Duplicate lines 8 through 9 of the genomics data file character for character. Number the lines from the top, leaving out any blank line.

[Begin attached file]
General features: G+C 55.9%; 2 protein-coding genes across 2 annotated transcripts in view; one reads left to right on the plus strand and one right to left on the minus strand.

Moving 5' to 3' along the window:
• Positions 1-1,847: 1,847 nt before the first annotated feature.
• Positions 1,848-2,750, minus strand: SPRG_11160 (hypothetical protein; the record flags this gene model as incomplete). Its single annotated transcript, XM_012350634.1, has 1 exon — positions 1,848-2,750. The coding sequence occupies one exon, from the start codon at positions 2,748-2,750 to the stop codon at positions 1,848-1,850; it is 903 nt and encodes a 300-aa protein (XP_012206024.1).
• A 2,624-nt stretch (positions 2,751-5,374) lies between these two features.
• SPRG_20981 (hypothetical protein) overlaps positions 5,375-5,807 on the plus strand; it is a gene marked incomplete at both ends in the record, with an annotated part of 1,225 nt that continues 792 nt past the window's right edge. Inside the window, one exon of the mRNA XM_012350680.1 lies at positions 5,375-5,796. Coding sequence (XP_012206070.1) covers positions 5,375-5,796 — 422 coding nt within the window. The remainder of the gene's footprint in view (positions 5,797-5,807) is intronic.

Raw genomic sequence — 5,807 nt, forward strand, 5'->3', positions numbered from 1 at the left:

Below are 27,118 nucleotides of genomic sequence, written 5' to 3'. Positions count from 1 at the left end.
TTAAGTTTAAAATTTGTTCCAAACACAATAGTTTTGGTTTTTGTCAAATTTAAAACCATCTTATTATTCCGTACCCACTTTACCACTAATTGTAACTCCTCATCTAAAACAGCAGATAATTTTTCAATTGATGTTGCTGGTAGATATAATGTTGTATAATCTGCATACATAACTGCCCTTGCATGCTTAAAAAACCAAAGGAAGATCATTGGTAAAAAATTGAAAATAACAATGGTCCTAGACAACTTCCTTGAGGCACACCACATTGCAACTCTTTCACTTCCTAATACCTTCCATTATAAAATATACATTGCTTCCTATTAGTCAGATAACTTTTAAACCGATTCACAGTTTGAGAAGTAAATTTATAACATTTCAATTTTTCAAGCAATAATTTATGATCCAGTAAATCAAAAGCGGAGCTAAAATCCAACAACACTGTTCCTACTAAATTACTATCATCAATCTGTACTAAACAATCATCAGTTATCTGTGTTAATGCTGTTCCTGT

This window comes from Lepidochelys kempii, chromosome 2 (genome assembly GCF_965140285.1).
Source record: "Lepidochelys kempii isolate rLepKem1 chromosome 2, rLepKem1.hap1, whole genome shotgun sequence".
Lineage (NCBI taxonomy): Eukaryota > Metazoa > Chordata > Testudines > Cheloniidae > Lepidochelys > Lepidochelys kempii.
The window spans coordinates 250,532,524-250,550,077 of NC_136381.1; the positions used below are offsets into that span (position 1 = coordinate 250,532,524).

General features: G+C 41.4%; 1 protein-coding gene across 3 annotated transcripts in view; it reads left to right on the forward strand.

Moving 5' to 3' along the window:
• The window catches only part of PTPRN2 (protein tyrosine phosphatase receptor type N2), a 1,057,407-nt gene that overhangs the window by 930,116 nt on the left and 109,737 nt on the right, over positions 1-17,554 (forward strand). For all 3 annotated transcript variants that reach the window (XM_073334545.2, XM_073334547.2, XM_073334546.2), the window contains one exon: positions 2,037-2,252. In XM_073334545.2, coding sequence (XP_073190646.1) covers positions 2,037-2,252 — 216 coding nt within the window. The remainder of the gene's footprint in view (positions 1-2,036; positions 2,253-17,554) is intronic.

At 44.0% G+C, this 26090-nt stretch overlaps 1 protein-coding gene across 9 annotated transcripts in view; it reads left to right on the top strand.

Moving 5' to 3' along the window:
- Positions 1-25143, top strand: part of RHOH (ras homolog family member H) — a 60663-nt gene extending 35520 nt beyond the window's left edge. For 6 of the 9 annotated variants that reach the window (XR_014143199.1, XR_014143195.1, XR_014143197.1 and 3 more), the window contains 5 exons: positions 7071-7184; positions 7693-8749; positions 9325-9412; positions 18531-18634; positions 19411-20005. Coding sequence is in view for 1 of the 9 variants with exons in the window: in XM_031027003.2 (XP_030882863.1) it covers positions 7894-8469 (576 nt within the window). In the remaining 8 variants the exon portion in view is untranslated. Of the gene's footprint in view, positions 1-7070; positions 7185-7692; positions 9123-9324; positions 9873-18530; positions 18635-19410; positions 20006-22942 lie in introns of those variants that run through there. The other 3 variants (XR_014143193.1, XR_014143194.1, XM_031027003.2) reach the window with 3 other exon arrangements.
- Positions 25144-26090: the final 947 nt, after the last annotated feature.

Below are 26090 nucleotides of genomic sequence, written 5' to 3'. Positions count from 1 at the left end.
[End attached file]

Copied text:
Below are 27,118 nucleotides of genomic sequence, written 5' to 3'. Positions count from 1 at the left end.
TTAAGTTTAAAATTTGTTCCAAACACAATAGTTTTGGTTTTTGTCAAATTTAAAACCATCTTATTATTCCGTACCCACTTTACCACTAATTGTAACTCCTCATCTAAAACAGCAGATAATTTTTCAATTGATGTTGCTGGTAGATATAATGTTGTATAATCTGCATACATAACTGCCCTTGCATGCTTAAAAAACCAAAGGAAGATCATTGGTAAAAAATTGAAAATAACAATGGTCCTAGACAACTTCCTTGAGGCACACCACATTGCAACTCTTTCACTTCCTAATACCTTCCATTATAAAATATACATTGCTTCCTATTAGTCAGATAACTTTTAAACCGATTCACAGTTTGAGAAGTAAATTTATAACATTTCAATTTTTCAAGCAATAATTTATGATCCAGTAAATCAAAAGCGGAGCTAAAATCCAACAACACTGTTCCTACTAAATTACTATCATCAATCTGTACTAAACAATCATCAGTTATCTGTGTTAATGCTGTTCCTGT